Saturday, November 4, 2017

Greek Debt Basics: Part III - The Dawn Of Realism

We last left Greek Prime Minister Alexis Tsipras in the summer of 2015 as he graduated from Reality Kindergarten.  It would take him roughly two more years to get through Economics For Dummies.

Mr. Tsipras is far from being a dummy, of course. In fact, he is quite intelligent and more than capable of passing the litmus test of all politicians: changing his mind and tactical direction when necessary.  The first sign came with the about face he performed immediately after the 2015 referendum.  He summarily fired his flamboyantly incompetent Finance Minister, who came within an inch of tossing Greece into the Grexit abyss, and formed a new, more mainstream government. Fiscal policy was tightened with cuts in pension outlays and increases in VAT, excise and social security taxes.

He still made mistakes, of course.  In late 2016 public finances showed a significant overshoot in primary budget surplus, so he decided to distribute a one-time bonus to lower income pensioners.  He had not previously cleared his decision with the Troika, however, and the resulting spat threatened to derail the entire bailout program. After a few days of heated exchanges, the government submitted a letter promising to refrain from such unilateral actions in the future.

Matters quieted down in 2017 as the economy started to show early signs of a tepid recovery. Tourism, Greece's economic mainstay, was boosted when Turkey became a much less desirable destination for Westerners, particularly Germans.  As the year progressed, Mr. Tsipras finally realized that economic growth could only come from a marked increase in foreign direct investment, so his political rhetoric became business friendly and he made several high profiloe visits to leading businesses. Furthermore, he mended relations with the Troika and put the bailout program's evaluation schedule back on track.

A new 3-year government bond was successfully offered and met with strong demand from foreign institutional investors.  Yields have now come down significantly in the secondary market, with the benchmark 10-year GGB now trading at 5.10%, the lowest since late 2009.

Ten Year Greek Government Bond YTM

Five year Credit Default Swaps have also come down fast, now at 450 bp.

Five Year Sovereign Greek Credit Default Swap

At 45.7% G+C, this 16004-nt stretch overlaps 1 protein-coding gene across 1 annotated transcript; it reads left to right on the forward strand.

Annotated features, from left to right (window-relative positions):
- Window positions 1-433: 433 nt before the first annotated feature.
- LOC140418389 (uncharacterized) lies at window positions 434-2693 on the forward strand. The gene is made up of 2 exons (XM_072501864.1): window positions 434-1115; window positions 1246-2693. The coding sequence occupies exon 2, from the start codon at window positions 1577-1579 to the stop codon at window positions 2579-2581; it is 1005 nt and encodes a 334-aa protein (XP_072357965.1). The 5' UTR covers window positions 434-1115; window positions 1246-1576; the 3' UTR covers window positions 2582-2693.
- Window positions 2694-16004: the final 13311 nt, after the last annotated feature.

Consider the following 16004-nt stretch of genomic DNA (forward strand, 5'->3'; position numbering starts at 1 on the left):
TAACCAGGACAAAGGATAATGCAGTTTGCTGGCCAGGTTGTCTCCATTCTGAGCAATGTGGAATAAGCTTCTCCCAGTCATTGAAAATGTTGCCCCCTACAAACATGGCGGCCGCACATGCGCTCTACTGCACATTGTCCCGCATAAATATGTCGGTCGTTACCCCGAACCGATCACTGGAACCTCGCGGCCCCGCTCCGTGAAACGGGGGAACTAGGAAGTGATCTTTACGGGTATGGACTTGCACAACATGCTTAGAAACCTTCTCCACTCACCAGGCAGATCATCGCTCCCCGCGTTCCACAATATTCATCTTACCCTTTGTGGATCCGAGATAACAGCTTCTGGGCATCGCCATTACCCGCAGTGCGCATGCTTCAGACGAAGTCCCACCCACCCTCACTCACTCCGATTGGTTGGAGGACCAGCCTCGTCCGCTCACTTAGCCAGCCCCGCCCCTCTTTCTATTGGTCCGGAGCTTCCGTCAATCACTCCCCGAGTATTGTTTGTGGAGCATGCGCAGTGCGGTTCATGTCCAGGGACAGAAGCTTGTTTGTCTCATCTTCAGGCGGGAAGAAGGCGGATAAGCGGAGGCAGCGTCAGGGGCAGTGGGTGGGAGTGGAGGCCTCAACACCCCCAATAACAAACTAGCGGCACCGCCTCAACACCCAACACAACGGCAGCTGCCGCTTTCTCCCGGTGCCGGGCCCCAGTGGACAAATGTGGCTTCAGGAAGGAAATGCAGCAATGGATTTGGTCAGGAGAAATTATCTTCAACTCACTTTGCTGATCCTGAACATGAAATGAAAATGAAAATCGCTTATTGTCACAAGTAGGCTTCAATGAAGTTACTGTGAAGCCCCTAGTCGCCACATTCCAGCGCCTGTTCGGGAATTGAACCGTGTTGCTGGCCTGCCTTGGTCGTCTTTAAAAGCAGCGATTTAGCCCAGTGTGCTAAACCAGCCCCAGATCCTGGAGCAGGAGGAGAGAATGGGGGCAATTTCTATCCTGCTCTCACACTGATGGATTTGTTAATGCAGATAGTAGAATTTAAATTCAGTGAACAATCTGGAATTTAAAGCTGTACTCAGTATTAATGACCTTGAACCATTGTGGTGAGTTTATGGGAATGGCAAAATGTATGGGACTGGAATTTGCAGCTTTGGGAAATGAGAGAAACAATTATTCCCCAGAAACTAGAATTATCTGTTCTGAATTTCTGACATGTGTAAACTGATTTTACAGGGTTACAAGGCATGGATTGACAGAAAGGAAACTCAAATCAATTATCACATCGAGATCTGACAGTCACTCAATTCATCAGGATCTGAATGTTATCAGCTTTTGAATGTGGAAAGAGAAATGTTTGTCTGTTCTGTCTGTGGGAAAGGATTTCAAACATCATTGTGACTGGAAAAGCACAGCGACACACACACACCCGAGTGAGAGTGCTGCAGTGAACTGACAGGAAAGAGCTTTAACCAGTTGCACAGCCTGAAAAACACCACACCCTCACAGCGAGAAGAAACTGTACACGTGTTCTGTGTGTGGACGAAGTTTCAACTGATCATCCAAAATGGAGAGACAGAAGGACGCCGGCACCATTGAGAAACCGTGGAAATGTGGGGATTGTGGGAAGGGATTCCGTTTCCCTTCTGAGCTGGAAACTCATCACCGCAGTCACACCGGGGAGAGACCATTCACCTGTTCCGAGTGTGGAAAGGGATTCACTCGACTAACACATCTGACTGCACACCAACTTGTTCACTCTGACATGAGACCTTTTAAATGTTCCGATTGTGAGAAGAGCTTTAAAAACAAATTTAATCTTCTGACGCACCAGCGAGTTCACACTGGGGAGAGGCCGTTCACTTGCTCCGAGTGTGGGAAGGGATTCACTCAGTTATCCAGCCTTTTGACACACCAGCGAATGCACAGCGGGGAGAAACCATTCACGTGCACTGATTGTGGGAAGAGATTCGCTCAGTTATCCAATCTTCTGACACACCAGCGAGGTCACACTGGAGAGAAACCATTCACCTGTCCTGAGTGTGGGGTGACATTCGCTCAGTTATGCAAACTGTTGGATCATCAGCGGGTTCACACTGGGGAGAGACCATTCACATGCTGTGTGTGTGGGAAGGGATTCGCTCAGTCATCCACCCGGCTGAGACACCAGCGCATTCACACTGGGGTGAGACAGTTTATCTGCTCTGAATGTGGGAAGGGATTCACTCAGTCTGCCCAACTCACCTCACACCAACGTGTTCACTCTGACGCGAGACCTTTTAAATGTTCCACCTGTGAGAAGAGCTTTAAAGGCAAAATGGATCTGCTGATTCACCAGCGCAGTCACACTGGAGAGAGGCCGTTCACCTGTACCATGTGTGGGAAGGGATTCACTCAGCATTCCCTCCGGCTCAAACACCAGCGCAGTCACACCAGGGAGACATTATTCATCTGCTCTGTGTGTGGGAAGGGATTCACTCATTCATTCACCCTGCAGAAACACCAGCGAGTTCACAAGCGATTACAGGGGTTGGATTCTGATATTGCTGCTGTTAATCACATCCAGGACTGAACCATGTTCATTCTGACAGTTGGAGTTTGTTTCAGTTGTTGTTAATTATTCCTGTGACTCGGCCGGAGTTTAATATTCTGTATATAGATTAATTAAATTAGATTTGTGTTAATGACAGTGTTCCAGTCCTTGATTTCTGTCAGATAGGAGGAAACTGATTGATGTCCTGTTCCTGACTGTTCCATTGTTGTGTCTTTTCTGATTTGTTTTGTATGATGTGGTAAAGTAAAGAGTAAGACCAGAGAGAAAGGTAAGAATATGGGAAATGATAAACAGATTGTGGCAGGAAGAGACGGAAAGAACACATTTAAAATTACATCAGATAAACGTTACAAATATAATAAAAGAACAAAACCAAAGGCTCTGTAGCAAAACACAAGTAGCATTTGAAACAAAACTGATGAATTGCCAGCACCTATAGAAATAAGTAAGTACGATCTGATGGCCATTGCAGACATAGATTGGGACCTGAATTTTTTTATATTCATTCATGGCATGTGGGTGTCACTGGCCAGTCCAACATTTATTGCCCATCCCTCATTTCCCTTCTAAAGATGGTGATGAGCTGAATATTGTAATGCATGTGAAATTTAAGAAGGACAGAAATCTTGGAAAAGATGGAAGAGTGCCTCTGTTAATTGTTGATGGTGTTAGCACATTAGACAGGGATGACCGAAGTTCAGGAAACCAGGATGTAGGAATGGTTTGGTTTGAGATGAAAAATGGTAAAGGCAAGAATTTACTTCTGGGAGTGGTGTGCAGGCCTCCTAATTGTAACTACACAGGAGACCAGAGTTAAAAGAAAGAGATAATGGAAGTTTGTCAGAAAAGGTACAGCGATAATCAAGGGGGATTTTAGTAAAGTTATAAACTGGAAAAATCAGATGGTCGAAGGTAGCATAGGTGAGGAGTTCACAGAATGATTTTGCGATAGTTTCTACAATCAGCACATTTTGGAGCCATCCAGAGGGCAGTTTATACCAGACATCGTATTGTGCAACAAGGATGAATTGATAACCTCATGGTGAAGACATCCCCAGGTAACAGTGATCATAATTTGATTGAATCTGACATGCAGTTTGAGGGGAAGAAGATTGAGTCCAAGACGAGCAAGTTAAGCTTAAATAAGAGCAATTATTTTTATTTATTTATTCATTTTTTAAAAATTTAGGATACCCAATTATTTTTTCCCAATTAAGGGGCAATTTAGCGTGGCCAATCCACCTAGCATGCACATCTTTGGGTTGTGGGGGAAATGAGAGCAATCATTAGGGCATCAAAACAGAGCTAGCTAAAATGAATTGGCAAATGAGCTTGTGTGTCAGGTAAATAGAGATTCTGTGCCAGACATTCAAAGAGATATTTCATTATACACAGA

The government's obvious plan is to continue the path of fiscal rectitude and thus regain the market's confidence. Several new bond issues are planned for the immediate future, to demonstrate regular access to markets for debt refinancing. The aim is to achieve a "clean" exit from the onerous bailout program in August 2018.

Since parliamentary elections are due no later than September 2019, Mr. Tsipra's political strategy is to a) achieve measurable economic growth and reduced unemployment and b) exit the bailout program with some form of debt relief.  For my money, I think he will succeed in both, albeit in somewhat less than spectacular fashion.

In the next installment I will look at where economic fundamentals stand now and start digging into the country's banking sector.


  1. There is a flaw with your analysis.

    Greek pensioners paid the state in the past for their pensions

    Greek workers paid the state in the past for their pensions

    They are owed pensions, and its another debt.

    The Greek state spent the contributions so it has no assets, just that massive debt to pay.

    Look at Greek state spending. For every Euro going on the debts, nine go on the pensions.

    Omitting the debts and just talking about what is owed to the bankers plays into the hands of politicians and bankers who will screw the Greek public even more.

  2. With all due respect Lord Blagger, I haven’t done any analysis so far in this series, just presented facts and data. So there can be no “flaw in my analysis”.

    Nevertheless, be patient.. I’m sure that in a few days you will have plenty of opportunity to find flaws :)))


  3. I agree with the two conclusions at the end and generally speaking with the description of events.